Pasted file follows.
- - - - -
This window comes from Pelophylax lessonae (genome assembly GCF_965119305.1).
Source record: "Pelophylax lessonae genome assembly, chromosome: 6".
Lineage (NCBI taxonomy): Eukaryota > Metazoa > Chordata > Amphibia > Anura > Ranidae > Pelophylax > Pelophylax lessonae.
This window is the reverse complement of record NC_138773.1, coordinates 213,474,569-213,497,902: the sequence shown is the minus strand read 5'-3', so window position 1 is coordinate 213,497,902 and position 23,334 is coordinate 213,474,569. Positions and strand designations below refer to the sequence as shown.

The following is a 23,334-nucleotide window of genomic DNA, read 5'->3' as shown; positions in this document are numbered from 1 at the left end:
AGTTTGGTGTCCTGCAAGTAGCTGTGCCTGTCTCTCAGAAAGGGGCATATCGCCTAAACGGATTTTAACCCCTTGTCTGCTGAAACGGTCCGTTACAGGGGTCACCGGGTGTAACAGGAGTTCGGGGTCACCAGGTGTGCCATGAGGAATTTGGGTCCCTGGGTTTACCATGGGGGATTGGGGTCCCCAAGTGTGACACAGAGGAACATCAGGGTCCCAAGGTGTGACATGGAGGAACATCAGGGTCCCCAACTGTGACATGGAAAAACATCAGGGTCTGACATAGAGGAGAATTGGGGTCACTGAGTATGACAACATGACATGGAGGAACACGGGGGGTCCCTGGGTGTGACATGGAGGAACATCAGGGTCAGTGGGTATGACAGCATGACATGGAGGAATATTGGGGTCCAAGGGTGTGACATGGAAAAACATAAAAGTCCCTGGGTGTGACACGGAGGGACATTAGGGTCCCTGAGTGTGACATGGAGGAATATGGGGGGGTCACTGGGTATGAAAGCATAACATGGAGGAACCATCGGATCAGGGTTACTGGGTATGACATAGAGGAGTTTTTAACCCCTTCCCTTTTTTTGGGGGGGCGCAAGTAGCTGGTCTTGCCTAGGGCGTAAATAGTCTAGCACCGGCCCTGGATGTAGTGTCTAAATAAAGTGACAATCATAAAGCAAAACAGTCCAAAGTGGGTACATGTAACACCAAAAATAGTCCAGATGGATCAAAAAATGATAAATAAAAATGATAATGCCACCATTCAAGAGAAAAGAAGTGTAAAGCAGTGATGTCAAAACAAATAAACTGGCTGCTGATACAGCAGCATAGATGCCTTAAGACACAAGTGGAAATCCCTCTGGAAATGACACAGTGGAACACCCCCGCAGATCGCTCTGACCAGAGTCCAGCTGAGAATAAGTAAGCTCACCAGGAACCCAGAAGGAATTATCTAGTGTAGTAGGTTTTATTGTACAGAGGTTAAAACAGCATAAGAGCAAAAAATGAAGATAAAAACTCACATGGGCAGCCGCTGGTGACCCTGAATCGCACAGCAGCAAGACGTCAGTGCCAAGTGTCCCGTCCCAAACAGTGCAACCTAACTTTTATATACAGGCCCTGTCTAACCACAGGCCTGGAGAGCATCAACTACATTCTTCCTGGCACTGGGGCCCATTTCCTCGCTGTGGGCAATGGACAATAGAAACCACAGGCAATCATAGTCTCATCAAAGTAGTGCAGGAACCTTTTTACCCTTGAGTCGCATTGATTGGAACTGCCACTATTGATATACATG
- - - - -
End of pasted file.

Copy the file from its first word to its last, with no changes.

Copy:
This window comes from Pelophylax lessonae (genome assembly GCF_965119305.1).
Source record: "Pelophylax lessonae genome assembly, chromosome: 6".
Lineage (NCBI taxonomy): Eukaryota > Metazoa > Chordata > Amphibia > Anura > Ranidae > Pelophylax > Pelophylax lessonae.
This window is the reverse complement of record NC_138773.1, coordinates 213,474,569-213,497,902: the sequence shown is the minus strand read 5'-3', so window position 1 is coordinate 213,497,902 and position 23,334 is coordinate 213,474,569. Positions and strand designations below refer to the sequence as shown.

The following is a 23,334-nucleotide window of genomic DNA, read 5'->3' as shown; positions in this document are numbered from 1 at the left end:
AGTTTGGTGTCCTGCAAGTAGCTGTGCCTGTCTCTCAGAAAGGGGCATATCGCCTAAACGGATTTTAACCCCTTGTCTGCTGAAACGGTCCGTTACAGGGGTCACCGGGTGTAACAGGAGTTCGGGGTCACCAGGTGTGCCATGAGGAATTTGGGTCCCTGGGTTTACCATGGGGGATTGGGGTCCCCAAGTGTGACACAGAGGAACATCAGGGTCCCAAGGTGTGACATGGAGGAACATCAGGGTCCCCAACTGTGACATGGAAAAACATCAGGGTCTGACATAGAGGAGAATTGGGGTCACTGAGTATGACAACATGACATGGAGGAACACGGGGGGTCCCTGGGTGTGACATGGAGGAACATCAGGGTCAGTGGGTATGACAGCATGACATGGAGGAATATTGGGGTCCAAGGGTGTGACATGGAAAAACATAAAAGTCCCTGGGTGTGACACGGAGGGACATTAGGGTCCCTGAGTGTGACATGGAGGAATATGGGGGGGTCACTGGGTATGAAAGCATAACATGGAGGAACCATCGGATCAGGGTTACTGGGTATGACATAGAGGAGTTTTTAACCCCTTCCCTTTTTTTGGGGGGGCGCAAGTAGCTGGTCTTGCCTAGGGCGTAAATAGTCTAGCACCGGCCCTGGATGTAGTGTCTAAATAAAGTGACAATCATAAAGCAAAACAGTCCAAAGTGGGTACATGTAACACCAAAAATAGTCCAGATGGATCAAAAAATGATAAATAAAAATGATAATGCCACCATTCAAGAGAAAAGAAGTGTAAAGCAGTGATGTCAAAACAAATAAACTGGCTGCTGATACAGCAGCATAGATGCCTTAAGACACAAGTGGAAATCCCTCTGGAAATGACACAGTGGAACACCCCCGCAGATCGCTCTGACCAGAGTCCAGCTGAGAATAAGTAAGCTCACCAGGAACCCAGAAGGAATTATCTAGTGTAGTAGGTTTTATTGTACAGAGGTTAAAACAGCATAAGAGCAAAAAATGAAGATAAAAACTCACATGGGCAGCCGCTGGTGACCCTGAATCGCACAGCAGCAAGACGTCAGTGCCAAGTGTCCCGTCCCAAACAGTGCAACCTAACTTTTATATACAGGCCCTGTCTAACCACAGGCCTGGAGAGCATCAACTACATTCTTCCTGGCACTGGGGCCCATTTCCTCGCTGTGGGCAATGGACAATAGAAACCACAGGCAATCATAGTCTCATCAAAGTAGTGCAGGAACCTTTTTACCCTTGAGTCGCATTGATTGGAACTGCCACTATTGATATACATG